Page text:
Belfast Telegraph

Boy who battled cancer shares story

A brave little boy who battled liver cancer while the country went bust is to share his story for charity.

Conor Reidy was struck with an aggressive form of childhood cancer as Ireland's economy plunged in to deep recession.

A Lot Can Happen In A Year And A Half, penned by Conor's parents Michael and Geraldine under his name, follows an emotional journey from his shock diagnoses and through his punishing treatment.

Mr Reidy said luckily his six-year-old son made a speedier recovery than the State's finances.

"I started writing this as a private diary of what was happening to Conor and recording all the ups and downs and anxious moments," said Mr Reidy, from Booterstown, south Dublin. "As the year was going on I started noticing that Conor wasn't the only one who was sick, the country was too, and it all had to do with the banks and property.

"The book became Conor's version of 'reeling in the years' so in 20 years time he can read back on what was happening around him. It ends with the International Monetary Fund knocking on the door."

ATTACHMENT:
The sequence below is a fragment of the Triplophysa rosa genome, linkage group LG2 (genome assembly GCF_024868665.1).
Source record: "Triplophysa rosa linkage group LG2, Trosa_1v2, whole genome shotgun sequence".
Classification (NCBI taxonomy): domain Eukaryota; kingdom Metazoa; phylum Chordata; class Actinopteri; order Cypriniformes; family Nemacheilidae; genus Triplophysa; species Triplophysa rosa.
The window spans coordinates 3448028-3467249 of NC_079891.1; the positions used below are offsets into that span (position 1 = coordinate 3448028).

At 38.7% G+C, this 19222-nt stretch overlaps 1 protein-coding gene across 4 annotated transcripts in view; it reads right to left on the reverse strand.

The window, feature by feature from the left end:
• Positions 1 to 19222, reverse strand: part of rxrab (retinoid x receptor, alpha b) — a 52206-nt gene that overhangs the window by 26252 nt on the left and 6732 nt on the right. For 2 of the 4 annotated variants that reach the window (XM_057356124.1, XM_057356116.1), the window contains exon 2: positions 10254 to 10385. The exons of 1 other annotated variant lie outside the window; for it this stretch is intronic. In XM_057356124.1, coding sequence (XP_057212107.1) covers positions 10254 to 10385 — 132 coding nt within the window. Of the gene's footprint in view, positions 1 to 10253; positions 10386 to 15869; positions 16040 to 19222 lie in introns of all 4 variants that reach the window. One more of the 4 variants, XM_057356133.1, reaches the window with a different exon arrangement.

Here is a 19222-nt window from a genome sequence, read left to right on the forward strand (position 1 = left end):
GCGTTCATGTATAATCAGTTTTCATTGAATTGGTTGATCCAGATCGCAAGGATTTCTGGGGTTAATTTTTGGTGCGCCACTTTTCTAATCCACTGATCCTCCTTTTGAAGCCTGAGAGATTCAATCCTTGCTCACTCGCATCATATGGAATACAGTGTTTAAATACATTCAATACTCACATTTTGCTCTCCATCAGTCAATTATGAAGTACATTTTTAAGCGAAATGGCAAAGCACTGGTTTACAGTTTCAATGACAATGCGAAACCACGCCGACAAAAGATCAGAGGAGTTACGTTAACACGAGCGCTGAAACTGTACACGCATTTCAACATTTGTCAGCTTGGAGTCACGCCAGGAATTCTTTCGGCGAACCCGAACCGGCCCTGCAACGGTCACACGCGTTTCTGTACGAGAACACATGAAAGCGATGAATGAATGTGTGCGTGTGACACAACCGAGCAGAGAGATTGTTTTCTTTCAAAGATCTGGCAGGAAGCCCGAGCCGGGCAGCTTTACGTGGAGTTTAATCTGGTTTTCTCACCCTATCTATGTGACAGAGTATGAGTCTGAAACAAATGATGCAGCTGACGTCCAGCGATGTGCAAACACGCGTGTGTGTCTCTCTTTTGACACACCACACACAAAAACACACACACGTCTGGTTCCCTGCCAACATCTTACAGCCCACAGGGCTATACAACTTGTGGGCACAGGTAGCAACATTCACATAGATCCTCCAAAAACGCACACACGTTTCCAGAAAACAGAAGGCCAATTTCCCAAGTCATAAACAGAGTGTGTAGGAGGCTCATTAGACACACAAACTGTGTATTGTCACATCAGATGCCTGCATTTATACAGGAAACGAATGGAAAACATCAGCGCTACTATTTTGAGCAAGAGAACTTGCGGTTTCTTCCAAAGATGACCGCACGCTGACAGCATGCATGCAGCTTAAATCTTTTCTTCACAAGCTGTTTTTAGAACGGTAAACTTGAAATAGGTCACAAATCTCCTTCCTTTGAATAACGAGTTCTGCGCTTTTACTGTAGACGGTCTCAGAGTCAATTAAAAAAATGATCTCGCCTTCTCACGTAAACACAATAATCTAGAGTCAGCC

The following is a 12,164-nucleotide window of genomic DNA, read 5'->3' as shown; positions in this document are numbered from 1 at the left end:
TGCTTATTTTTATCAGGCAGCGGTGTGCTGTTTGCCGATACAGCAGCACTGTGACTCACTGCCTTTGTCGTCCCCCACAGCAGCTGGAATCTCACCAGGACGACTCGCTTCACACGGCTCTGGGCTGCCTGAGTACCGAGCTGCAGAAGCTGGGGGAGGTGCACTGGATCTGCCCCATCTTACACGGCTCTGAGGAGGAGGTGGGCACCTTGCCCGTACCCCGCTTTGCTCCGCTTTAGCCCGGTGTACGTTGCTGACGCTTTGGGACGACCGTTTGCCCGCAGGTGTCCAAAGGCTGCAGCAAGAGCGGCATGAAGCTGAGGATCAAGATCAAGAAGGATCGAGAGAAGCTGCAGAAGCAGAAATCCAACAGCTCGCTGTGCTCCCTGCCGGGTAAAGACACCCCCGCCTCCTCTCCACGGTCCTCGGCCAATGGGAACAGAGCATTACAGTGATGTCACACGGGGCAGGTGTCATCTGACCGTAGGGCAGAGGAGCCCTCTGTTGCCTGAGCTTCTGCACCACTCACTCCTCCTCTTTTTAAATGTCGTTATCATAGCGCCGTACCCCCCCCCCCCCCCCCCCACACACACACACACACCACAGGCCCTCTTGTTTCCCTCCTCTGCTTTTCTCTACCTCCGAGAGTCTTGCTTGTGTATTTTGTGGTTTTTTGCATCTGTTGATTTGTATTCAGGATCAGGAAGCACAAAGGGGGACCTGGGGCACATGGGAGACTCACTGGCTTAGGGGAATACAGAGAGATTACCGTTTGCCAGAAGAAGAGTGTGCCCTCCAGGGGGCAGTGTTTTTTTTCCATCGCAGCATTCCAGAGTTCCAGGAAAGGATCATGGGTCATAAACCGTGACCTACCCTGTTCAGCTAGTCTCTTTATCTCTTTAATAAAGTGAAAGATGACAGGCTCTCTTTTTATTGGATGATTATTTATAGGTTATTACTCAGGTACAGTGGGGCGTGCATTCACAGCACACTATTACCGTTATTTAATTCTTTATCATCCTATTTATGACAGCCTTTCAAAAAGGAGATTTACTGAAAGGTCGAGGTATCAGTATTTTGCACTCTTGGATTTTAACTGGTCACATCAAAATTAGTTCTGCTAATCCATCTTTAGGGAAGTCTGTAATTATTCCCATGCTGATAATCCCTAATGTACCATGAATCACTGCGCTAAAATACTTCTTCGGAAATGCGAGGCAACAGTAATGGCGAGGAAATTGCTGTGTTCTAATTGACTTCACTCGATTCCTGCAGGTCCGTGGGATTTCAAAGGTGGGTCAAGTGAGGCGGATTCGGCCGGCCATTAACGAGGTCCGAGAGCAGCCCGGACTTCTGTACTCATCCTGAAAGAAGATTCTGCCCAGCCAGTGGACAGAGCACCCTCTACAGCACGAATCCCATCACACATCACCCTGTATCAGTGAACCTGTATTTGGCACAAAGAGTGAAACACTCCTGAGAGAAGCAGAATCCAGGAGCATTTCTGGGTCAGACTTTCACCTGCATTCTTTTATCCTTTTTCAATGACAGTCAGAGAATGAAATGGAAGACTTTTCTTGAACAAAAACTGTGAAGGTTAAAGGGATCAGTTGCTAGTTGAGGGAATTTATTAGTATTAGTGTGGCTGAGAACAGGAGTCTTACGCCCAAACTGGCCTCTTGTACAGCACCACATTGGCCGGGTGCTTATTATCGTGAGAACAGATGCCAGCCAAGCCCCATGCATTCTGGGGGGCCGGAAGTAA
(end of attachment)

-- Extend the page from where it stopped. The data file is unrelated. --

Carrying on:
Conor was diagnosed with a rare form of liver cancer in April 2009 after complaining of stomach pain.

Aged just five, he started gruelling chemotherapy treatment in Crumlin Children's Hospital. But within four months he was airlifted to London by the Air Corps for a lifesaving liver transplant. "Thankfully, 18 months on, Conor has made a good recovery and is back in school where he rightfully belongs," Mr Reidy said.

All proceeds from the book - which costs 20 euro from - will go to St John's Ward at Our Lady's Children's Hospital, Crumlin, and the Children's Medical and Research Foundation. The family want it to give hope to youngsters with a life threatening disease, highlight the vital need for organ donation and raise 3,000 euro.

Mr Reidy said research is one of the most difficult areas for which to raise money. "Without it Conor and many more children like him simply would not be alive today," he added.


From Belfast Telegraph